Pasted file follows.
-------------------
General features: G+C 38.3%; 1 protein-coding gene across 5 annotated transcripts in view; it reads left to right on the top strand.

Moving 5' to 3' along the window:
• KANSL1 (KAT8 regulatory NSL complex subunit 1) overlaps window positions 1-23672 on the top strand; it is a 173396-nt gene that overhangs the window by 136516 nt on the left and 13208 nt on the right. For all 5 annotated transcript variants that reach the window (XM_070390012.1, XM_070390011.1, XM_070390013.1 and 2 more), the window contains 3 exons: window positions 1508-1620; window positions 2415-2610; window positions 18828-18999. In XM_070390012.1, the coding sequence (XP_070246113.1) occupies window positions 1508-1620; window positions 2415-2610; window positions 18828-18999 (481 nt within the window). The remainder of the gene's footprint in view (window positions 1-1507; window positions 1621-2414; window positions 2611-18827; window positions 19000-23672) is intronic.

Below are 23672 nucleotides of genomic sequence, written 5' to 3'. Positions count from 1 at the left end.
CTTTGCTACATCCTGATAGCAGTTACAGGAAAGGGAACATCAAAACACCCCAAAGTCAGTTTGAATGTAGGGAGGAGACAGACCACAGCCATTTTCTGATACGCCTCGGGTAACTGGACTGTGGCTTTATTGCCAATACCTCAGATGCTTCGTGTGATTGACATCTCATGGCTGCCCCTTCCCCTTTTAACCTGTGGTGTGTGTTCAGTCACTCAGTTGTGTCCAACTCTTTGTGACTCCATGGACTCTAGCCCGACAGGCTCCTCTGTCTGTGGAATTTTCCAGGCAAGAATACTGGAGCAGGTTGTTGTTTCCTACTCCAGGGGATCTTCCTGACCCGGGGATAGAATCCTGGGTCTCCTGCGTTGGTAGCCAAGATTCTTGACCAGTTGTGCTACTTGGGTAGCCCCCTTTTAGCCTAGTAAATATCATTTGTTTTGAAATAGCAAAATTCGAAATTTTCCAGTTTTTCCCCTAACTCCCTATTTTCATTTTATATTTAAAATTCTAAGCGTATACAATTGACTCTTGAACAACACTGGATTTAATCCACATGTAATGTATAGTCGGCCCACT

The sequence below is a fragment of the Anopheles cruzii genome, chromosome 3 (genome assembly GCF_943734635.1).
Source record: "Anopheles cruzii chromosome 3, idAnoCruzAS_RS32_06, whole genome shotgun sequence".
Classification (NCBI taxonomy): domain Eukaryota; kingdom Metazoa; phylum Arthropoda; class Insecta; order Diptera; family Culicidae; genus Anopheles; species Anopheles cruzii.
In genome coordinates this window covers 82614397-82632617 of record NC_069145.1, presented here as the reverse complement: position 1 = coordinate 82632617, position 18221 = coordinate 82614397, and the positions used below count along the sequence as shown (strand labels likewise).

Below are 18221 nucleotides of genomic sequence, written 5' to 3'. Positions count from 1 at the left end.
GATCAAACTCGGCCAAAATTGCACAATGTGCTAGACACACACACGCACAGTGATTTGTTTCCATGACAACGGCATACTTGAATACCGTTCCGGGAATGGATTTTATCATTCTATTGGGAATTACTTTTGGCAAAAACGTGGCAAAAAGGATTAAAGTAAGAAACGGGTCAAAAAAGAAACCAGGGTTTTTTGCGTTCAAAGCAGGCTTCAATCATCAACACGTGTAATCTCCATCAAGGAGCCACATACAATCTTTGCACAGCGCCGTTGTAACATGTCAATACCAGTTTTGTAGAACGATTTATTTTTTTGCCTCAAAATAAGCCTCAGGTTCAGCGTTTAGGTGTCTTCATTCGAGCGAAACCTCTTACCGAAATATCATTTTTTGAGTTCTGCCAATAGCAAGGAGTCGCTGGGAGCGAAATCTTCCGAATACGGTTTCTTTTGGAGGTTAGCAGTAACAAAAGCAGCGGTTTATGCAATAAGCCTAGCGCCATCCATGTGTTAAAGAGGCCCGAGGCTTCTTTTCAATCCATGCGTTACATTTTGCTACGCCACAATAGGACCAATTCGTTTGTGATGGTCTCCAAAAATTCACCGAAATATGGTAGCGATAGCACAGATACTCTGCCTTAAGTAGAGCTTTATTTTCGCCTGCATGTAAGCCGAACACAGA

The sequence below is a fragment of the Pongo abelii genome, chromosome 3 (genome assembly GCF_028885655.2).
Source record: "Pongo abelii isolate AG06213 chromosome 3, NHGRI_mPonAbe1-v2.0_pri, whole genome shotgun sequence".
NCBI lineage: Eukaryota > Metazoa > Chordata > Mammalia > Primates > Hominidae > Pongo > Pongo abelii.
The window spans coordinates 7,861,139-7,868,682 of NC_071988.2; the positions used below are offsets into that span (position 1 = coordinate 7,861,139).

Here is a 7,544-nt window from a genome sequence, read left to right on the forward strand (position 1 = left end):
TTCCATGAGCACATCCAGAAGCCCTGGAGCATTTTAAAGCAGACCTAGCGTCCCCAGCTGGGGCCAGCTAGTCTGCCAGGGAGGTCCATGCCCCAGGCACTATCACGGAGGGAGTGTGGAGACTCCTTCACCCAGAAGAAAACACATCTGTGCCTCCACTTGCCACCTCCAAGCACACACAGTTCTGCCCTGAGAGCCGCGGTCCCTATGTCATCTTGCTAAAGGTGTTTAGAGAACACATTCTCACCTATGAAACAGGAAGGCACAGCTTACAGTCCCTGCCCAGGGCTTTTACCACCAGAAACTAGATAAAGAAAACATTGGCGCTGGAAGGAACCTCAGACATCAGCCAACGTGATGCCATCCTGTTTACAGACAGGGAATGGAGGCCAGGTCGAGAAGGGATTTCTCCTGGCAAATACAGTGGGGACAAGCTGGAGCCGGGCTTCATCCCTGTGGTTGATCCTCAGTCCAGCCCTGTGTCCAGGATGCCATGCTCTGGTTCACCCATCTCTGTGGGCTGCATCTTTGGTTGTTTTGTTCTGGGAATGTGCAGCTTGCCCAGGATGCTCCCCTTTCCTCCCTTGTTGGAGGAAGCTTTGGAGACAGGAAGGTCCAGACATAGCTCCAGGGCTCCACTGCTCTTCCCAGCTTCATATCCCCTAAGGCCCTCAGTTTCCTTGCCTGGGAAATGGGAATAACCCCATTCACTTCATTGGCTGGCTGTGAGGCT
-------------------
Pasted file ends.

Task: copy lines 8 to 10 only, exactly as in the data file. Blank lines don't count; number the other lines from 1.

Classification (NCBI taxonomy): domain Eukaryota; kingdom Metazoa; phylum Arthropoda; class Insecta; order Diptera; family Culicidae; genus Anopheles; species Anopheles cruzii.
In genome coordinates this window covers 82614397-82632617 of record NC_069145.1, presented here as the reverse complement: position 1 = coordinate 82632617, position 18221 = coordinate 82614397, and the positions used below count along the sequence as shown (strand labels likewise).

Below are 18221 nucleotides of genomic sequence, written 5' to 3'. Positions count from 1 at the left end.